The Dream Begins with the first of the soccer film trilogy.

Everyone has goals, everyone has dreams; for Santiago Munez, his dream was to grow up and play professional soccer. He got to live out that in the new Disney film, Goal! The Dream Begins starring Kuno Becker as Santiago.

Crossing over the US border from Mexico at age 7, Santiago worked his way up from nothing to playing soccer for one of the most recognizable clubs in the world - Newcastle United. In the first part of the trilogy of Goal!, you see Santiago's progression and migration from Los Angeles to England.

We had the chance to speak with Kuno about his role in this film; a Mexican actor, he was chosen out of hundreds - and to top that off, he's not a soccer player. So how did he live out his dreams? Check out the trials and tribulations that led him to star in one of this summer's uplifting films.

Here's what he had to say:

Since you're not a soccer player, are you at least a soccer fan?

Kuno Becker: I have to admit, I wasn't a huge soccer fan; I did play a little when I was in school. I like soccer, and that's why I really loved the script because when I read it, I realized it wasn't just about soccer, it was a good story. It was inspirational, I found many, many beautiful moments in the script and that's why I really loved it. And that's exactly what's happening with the audience now; the response of the audience has been great, even if they're not soccer fans they like it.

What about for those true soccer fans?

Kuno Becker: Now, for soccer fans, this is something that's never been done before, never seen before. We shot all the games at the real stadiums, with the real players; Danny Cannon did an amazing job with the soccer sequences. The soccer play is just out of this world; it's the first time I've seen anything like this.

How much training did you have to go through?

Kuno Becker: Oh man, if you like soccer then you know that. These guys have been training all their lives; my first time going up to Newcastle, I figured I'd be so good, and I'd be training for four months - yeah right, you know; I was so naïve. I knew they had to train a lot, but it's so difficult. And they're so strong; they've been training for 25 years. To get the part, I started training; they told me, 'soccer is very difficult, it's very complex.' And I was like, 'Yeah, yeah, I'll train; whatever.' And so I trained for the first two weeks, many hours a day, like 6 hours a day; I broke both my ankles. I had a stress fracture and I couldn't walk for like a month and a half; it was difficult, really difficult. I kept training with the ball, dribbling, strategy, but it was really, really tough. That was before we started, before I got the part.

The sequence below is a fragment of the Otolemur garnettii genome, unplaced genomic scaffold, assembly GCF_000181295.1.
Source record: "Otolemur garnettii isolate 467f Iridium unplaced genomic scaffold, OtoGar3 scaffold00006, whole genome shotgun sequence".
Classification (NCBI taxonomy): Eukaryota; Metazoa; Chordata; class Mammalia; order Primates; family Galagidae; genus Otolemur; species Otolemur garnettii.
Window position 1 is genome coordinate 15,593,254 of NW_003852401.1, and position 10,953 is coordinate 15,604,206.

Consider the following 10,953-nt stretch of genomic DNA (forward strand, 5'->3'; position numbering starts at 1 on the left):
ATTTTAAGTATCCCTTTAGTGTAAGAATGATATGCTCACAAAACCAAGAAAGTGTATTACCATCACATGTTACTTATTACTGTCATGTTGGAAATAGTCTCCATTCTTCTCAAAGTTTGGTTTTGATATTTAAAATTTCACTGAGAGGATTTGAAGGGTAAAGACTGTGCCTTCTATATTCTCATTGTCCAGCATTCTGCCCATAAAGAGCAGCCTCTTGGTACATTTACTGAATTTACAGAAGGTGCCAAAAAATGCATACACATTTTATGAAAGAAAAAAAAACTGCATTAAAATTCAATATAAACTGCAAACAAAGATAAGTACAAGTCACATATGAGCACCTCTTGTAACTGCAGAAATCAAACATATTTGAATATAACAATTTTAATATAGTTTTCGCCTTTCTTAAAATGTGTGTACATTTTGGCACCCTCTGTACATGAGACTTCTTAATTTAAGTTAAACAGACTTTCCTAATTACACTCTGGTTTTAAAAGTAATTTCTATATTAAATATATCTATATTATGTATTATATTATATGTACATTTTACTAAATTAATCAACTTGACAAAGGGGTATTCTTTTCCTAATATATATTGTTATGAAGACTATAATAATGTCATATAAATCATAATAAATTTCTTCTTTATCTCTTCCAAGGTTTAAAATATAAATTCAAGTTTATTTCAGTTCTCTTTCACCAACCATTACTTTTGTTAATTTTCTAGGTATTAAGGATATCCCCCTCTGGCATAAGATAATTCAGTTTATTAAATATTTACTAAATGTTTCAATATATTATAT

And you still got the part?

Kuno Becker: Yeah, they figured 'we'll take a shot.'

When did you know you'd be working with the actual players from Newcastle United?

Kuno Becker: Well, I read the script and I read some of the lines, and I saw 'Beckham/Santiago, Santiago/Beckham, Santiago/Raul.' I was like, 'Yeah, right, this isn't going to happen;' these guys are superstars all over the world and they're not going to shoot a scene with us. I didn't think they would do that, but they did. The producers got FIFA involved and it's an amazing achievement.

How much do you think having FIFA involved helped?

Kuno Becker: Oh man, if it wasn't for FIFA, we wouldn't have been able to get the access to the real stadiums, we wouldn't be able to shoot film before the game. Real Madrid, in the second movie, this is a super famous club of the world and you're planning on shooting your movie before they go take the field? That's not going to happen; it's a distraction for the players, you don't get to go inside the stadium. But we did, and I was sitting there, just like all the other players, and they were filming there, they shot me walking in the tunnels walking out with the team. And that's why the first one is really, really, real, and the second one is amazing. The soccer sequences are an achievement from Danny.